Oklahomans will benefit from Medicaid funding and a much needed tenant protection

This year, lawmakers again showed a dedication to ensuring that Medicaid expansion is fully funded. They appropriated $164 million to the Rate Preservation Fund, which was created to help maintain Medicaid provider reimbursements when federal matching funds fluctuate. Though the reasoning for this specific appropriation is not included in the appropriations bill, $164 million is the amount that lawmakers have generally accepted as the annual state cost of Medicaid expansion. While the state’s share of expansion costs will likely continue to be paid for by the measures approved in the 2021 legislative session and state savings, this extra funding will ensure that expansion –— and Medicaid more generally — continues to be protected should other revenues fall. 

Lawmakers also approved a change to the way Medicaid is administered in Oklahoma. SB 1337 directs the Oklahoma Health Care Authority (OHCA) to implement a managed care system. Currently, Oklahoma’s Medicaid program is administered in-house at the OHCA. With this bill, program administration would be outsourced to “contracted entities,” such as commercial insurance companies or provider-led entities that coordinate care. This change to the Medicaid delivery model has been an ongoing discussion at the Capitol in recent years, but this year’s bill does include some provisions that address concerns raised last year, such as temporary provider payment requirements and the prioritization of existing patient-provider relationships. Despite these improvements, this shift will require monitoring during implementation to record the full impacts of this measure. 

The Oklahoma Residential Landlord and Tenant Act (ORLTA) needs updates to create equity between landlords and tenants, and legislators took an important step in this direction this session. Signed into law by Gov. Stitt, HB 3409 increases the amount a renter can deduct from their rent if they have to make repairs to their rental. The bill increases the maximum reimbursement from $100 to a full month’s rent. This legislation helps ensure renters can address health and safety concerns in their home when a landlord fails to take action. Unfortunately, language that would have provided tenants with protection against retaliatory eviction from their landlord for reporting health and safety violations was dropped from the final bill; legislators should revisit this effort next year.

Attempts to add new barriers to the state question process failed to pass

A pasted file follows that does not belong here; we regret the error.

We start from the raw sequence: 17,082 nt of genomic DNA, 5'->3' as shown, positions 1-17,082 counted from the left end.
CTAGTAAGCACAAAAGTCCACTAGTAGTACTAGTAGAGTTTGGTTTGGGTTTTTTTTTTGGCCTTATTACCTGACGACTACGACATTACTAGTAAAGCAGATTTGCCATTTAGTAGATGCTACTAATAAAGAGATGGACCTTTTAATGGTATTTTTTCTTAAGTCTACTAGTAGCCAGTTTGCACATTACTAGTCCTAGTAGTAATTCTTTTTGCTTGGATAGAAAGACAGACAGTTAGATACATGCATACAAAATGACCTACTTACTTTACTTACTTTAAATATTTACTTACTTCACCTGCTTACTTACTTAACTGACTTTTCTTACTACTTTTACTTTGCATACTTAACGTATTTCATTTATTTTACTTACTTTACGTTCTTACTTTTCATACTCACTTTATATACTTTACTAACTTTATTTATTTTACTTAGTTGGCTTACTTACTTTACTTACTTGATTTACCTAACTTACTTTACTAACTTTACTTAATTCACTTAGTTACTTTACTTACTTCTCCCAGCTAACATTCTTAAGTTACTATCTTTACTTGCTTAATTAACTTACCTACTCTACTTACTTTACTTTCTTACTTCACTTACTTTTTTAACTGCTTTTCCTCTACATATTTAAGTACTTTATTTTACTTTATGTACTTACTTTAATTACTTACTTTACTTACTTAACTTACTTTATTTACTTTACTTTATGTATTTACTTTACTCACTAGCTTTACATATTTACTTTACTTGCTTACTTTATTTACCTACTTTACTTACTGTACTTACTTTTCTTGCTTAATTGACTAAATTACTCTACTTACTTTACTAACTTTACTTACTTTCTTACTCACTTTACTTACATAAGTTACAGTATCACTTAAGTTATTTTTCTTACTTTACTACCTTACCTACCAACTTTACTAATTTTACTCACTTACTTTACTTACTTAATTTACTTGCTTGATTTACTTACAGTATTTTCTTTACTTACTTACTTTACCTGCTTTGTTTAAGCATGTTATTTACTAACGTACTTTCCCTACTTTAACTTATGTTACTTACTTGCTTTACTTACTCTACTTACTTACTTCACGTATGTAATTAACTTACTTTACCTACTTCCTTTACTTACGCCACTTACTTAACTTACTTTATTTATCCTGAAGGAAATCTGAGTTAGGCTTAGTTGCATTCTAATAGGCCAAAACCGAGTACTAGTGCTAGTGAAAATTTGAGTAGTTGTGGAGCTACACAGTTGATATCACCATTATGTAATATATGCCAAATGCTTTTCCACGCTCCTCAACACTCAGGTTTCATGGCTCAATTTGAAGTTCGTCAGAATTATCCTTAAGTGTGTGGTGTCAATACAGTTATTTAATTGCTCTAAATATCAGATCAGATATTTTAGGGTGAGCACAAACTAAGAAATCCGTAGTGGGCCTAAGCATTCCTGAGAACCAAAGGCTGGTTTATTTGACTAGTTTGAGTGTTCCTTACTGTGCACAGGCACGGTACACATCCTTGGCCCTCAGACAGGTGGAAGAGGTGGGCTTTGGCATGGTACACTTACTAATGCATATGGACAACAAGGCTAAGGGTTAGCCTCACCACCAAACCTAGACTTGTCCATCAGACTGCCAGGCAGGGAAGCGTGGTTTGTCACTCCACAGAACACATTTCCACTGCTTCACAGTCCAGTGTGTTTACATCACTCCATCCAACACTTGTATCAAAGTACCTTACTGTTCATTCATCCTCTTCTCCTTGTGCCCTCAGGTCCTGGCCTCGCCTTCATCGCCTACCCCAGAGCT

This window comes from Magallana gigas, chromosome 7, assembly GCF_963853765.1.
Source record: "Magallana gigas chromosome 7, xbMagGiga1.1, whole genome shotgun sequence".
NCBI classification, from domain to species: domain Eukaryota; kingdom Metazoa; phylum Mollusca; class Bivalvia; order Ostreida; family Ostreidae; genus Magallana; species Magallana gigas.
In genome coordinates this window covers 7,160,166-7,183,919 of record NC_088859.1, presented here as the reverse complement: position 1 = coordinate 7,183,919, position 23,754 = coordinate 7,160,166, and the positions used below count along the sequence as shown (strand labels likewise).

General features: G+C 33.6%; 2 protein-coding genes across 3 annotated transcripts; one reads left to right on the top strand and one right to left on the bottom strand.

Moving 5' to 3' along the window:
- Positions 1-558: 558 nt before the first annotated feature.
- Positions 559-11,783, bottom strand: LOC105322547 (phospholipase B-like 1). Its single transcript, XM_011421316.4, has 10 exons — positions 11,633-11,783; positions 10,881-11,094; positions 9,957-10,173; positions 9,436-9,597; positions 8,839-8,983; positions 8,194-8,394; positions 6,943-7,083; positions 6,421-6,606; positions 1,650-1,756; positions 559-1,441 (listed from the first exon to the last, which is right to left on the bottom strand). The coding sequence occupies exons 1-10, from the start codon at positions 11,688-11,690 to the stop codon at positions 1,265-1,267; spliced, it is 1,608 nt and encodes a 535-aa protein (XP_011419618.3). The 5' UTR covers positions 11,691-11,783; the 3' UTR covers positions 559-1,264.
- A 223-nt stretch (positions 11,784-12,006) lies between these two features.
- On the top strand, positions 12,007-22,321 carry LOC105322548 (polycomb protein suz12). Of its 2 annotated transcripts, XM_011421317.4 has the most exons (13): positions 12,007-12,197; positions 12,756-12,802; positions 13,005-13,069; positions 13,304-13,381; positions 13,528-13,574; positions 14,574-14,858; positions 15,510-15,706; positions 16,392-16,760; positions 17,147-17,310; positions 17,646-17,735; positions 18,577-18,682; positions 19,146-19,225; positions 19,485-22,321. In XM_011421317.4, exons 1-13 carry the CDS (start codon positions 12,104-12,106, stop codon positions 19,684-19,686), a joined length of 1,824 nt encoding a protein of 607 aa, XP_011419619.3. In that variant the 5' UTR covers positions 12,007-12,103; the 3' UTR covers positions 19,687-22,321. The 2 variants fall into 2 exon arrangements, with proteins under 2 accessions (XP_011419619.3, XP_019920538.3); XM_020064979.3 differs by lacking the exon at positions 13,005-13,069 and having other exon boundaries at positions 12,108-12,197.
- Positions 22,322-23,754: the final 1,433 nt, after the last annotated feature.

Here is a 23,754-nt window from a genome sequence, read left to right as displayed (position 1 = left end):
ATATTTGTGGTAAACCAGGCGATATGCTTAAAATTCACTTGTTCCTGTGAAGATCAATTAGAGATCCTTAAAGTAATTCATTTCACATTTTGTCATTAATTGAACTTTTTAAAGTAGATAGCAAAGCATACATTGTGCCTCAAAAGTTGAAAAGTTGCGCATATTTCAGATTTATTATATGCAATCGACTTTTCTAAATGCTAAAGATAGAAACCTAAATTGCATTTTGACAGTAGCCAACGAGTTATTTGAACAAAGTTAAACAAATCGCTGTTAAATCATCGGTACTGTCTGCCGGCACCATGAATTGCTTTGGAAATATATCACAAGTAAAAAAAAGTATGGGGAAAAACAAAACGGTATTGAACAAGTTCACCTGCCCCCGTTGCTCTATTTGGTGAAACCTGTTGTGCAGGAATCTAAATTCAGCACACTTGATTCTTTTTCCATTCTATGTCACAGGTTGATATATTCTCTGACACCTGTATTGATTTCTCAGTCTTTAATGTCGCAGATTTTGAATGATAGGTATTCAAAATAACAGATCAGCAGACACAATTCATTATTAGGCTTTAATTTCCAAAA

Legislators this session filed several bills that would have increased the threshold for citizen-led petitions or raised the bar needed to approve them once they’re on the ballot. House Joint Resolution 1002 would have required that the signature threshold for initiative petitions be met in every county rather than statewide. HJR 1058 and HJR 1059 would have required a 55 percent majority to pass a constitutional amendment by initiative petition and legislative referendum respectively. Thankfully, none of these bills were passed this session. Oklahoma law already requires a rigorous process to get a state question on the ballot, and lawmakers were right to protect Oklahomans’ right to shape state laws via the state question process.

Legislators should return next sessions committed to smart investments in Oklahoma

Too many hard-working Oklahomans are struggling to get by and provide for their families. From insufficient child care to lack of paid medical leave, everyday Oklahomans face daunting challenges that keep them from fully thriving.

During this session, Oklahoma legislators hastily created $700 million in tax incentives to benefit an out-of-state company that was considering building a facility here. Everyday Oklahomans deserve the same level of urgency as lawmakers consider measures that could reduce the burdens and barriers residents face daily. Lawmakers should return next session committed to smart investments in public services that will drive the people of the state forward.

ABOUT THE AUTHOR

Oklahoma Policy Insititute (OK Policy) advances equitable and fiscally responsible policies that expand opportunity for all Oklahomans through non-partisan research, analysis, and advocacy.